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Profound Mysteries and Perfect Marriages
August 26, 2018
The Word of the Lord from Ephesians 5: “31’Therefore a man shall leave his father and mother and hold fast to his wife, and the two shall become one flesh.’ 32This mystery is profound, and I am saying that it refers to Christ and the church.”
Today we speak of profound mysteries and perfect marriages. The first begins like this: “Wives, submit to your own husbands, as to the Lord. For the husband is the head of the wife even as Christ is the head of the church, his body, and is himself its Savior. Now as the church submits to Christ, so also wives should submit in everything to their husbands.”
“Wives, submit to your husbands.” Those are fighting words these days; and more than once at a wedding, it’s gotten a snort from someone in the wedding party. Haven’t we moved beyond this archaic idea of the wife’s submission? But the contempt is misplaced: it comes from looking for reasons to reject the Word, not hearing it. “Wives, submit to your husbands,” it says, “as the Church submits to Christ.” And how does the Church submit to Christ? One example would be the Lord’s Prayer. Gathered here in the presence of God every Sunday, we pray the Lord’s Prayer; and as part of that prayer, we pray, “Thy will be done.” Not “Our will,” but “Thy will be done.” In other words: as the people of God, we don’t say, “O Lord, we have gathered here to direct You what to do in order for us to get our way.”
Rather, we pray, “O Lord, we are not here to get our way; but trusting that You work all things for our good, we pray that Your will be done, and that we might work to serve you.” According to Ephesians 5, wives submit to their husbands as the Church submits to Christ. In other words, the wife approaches marriage saying, “Husband, I’m not here to order you around to get what I want. Rather, I am here to serve you—to love and to cherish you, trusting that you are here to care for me.”
That doesn’t sound particularly demeaning or degrading: after all, don’t people want to care for those whom they love? Shouldn’t wives want to care for their husbands?
Furthermore, the text goes on: “Husbands, love your wives, as Christ loved the Church and gave Himself up for her, that He might sanctify her, having cleansed her by the washing of water with the Word, so that He might present the church to Himself in splendor, without spot or wrinkle or any such thing, that she might be holy and without blemish.” Husbands are commanded to love their wives, but don’t reduce that to some sappy poetry-and-chocolates thing. The text says, “Husbands, love your wives, as Christ loved the Church.” And how did Christ love the Church? He gave Himself up for her. He died for her, so that He might cleanse His people of their sin. Consider that carefully: Jesus is the Son of God, the 2nd person of the Holy Trinity. He deserves all glory, honor, and praise. It is our duty to thank and praise, serve and obey Him.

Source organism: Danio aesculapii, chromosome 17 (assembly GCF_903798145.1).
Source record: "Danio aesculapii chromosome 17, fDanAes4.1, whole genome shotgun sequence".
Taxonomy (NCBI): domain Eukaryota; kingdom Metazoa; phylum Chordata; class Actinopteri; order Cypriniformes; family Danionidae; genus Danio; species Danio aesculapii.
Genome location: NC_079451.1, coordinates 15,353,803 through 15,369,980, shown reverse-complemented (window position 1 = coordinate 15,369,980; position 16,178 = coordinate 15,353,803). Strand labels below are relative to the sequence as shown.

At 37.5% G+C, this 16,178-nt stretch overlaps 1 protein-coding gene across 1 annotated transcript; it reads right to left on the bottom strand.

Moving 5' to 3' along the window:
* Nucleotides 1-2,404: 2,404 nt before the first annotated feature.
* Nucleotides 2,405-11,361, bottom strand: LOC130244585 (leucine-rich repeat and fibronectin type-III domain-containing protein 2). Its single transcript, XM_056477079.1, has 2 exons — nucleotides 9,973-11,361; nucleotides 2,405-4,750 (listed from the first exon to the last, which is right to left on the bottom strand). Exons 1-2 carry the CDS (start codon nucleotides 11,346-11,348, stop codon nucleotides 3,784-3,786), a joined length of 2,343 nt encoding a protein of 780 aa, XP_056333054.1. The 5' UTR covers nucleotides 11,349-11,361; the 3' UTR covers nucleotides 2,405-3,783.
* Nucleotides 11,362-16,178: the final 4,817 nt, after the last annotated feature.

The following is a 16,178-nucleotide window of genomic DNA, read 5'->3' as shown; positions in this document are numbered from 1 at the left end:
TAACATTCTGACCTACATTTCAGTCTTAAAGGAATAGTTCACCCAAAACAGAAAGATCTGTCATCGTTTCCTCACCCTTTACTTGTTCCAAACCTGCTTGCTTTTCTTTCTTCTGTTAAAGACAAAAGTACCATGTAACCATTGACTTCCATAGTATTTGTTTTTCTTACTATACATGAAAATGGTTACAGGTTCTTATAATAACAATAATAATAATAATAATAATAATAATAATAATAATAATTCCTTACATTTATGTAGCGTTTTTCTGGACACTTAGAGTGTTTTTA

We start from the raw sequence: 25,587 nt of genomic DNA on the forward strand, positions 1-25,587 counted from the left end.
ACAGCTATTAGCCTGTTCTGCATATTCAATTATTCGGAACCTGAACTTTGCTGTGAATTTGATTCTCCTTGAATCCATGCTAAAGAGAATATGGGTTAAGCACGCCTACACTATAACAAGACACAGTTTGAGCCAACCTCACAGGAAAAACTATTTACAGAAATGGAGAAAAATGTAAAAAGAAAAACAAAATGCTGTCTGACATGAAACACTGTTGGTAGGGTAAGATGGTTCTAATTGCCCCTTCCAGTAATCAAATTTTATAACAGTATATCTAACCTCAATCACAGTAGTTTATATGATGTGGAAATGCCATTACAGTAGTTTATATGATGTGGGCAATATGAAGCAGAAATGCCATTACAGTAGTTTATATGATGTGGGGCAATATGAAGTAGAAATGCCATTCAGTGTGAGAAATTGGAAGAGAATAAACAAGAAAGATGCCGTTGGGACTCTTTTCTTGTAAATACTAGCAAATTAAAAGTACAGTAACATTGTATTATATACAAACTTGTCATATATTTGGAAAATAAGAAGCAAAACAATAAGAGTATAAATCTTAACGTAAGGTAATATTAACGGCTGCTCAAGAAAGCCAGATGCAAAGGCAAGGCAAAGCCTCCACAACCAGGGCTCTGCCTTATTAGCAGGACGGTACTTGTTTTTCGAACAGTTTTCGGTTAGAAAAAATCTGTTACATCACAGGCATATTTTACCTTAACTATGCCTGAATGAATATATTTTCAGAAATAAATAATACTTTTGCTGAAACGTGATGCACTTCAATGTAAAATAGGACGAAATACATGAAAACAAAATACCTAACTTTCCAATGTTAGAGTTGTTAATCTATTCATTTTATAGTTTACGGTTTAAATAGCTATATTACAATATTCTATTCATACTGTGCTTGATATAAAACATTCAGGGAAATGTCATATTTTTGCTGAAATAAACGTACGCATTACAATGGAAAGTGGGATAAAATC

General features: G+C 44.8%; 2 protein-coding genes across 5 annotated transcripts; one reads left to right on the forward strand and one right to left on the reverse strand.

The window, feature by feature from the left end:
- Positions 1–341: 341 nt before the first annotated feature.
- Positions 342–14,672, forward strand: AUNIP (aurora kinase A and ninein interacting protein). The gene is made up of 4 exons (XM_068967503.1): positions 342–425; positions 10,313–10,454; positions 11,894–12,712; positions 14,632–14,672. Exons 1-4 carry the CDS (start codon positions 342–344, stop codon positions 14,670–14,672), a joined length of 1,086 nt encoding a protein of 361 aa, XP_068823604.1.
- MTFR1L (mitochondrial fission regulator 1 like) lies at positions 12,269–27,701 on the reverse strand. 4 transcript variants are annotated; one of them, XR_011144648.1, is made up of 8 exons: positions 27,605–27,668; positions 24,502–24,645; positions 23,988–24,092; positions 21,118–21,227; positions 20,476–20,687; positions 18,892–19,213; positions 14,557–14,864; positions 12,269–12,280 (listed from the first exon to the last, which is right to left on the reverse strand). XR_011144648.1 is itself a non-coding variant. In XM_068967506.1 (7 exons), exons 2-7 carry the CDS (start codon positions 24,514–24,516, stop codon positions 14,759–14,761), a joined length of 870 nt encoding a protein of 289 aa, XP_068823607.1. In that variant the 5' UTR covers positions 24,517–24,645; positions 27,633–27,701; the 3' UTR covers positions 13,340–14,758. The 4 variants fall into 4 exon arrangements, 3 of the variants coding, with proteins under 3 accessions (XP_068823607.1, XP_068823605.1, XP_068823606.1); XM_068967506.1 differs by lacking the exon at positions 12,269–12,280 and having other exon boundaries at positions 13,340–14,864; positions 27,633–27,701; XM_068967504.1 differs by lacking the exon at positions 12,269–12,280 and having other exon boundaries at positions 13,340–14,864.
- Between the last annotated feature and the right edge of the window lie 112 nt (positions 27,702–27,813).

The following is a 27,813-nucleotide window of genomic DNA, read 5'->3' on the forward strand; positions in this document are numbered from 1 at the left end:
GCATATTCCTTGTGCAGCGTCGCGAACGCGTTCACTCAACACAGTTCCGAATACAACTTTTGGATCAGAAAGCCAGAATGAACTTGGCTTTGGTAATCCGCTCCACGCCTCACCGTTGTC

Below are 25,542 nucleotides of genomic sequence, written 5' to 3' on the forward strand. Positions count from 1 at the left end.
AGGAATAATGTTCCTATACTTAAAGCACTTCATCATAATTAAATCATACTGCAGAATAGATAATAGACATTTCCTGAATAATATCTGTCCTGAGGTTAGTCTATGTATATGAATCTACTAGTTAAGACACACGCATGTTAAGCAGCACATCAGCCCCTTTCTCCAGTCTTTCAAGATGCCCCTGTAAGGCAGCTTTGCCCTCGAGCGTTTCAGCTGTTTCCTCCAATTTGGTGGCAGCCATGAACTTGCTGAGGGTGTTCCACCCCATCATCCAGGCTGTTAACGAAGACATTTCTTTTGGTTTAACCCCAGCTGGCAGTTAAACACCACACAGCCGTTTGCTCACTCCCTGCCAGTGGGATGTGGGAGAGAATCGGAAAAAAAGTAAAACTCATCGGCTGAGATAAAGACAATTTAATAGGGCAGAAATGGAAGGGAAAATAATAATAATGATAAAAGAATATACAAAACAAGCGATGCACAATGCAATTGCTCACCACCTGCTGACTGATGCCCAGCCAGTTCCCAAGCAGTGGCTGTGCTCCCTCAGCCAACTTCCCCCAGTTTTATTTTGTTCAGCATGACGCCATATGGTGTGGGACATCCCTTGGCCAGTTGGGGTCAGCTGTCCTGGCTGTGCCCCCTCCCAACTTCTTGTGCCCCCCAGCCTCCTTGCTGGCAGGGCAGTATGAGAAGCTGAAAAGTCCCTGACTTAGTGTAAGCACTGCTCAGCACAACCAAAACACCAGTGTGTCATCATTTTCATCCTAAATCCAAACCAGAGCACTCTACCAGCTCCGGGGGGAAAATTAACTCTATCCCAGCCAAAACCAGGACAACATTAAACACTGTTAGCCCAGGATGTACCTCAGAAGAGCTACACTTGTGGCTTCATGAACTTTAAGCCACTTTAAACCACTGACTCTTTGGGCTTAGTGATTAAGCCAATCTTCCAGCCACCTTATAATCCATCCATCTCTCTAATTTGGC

Now, had He come to earth, sat on a throne and said, “People, I deserve that you should all be serving Me right now,” He would only be telling the truth. But He didn’t come to sit on a throne and be served. He came to be raised on a cross and to serve us by giving His life as a ransom for many.
Husbands are to love their wives as Christ loved the Church. In other words, a husband doesn’t approach marriage saying, “How much work can I dump on my bride?” Rather, he says, “Wife, I’m not here to order you around to get what I want. Rather, I am here to serve you—to love and to cherish you, trusting that you are here to care for me.”
So there you go, in a nutshell. That’s the Christian view of marriage: a man and a woman promise to work hard at serving each other, then labor daily to do so for the rest of their lives. Two people working hard to love each other…that doesn’t sound particularly oppressive or demeaning to me. It is, in fact, the only way that a marriage can work.
This is God’s design from the beginning: in fact, our text includes a quote from Genesis 2:24, when God first instituted marriage: “Therefore a man shall leave his father and mother and hold fast to his wife, and the two shall become one flesh.” It’s worth pondering that verse for a moment, because that was back before the Fall into sin. God created Adam and Eve in His image. Like Him, they were sinless and holy. Like Him, they were, by nature, servants who desired to serve others. They were the perfect couple. They were, quite literally, made for each other. Because there was no sin, there was no selfish desire: therefore, the two of them would naturally spend their days living in service to one another. The only disagreement they might have had was, “No honey, I insist that this time we do things your way.”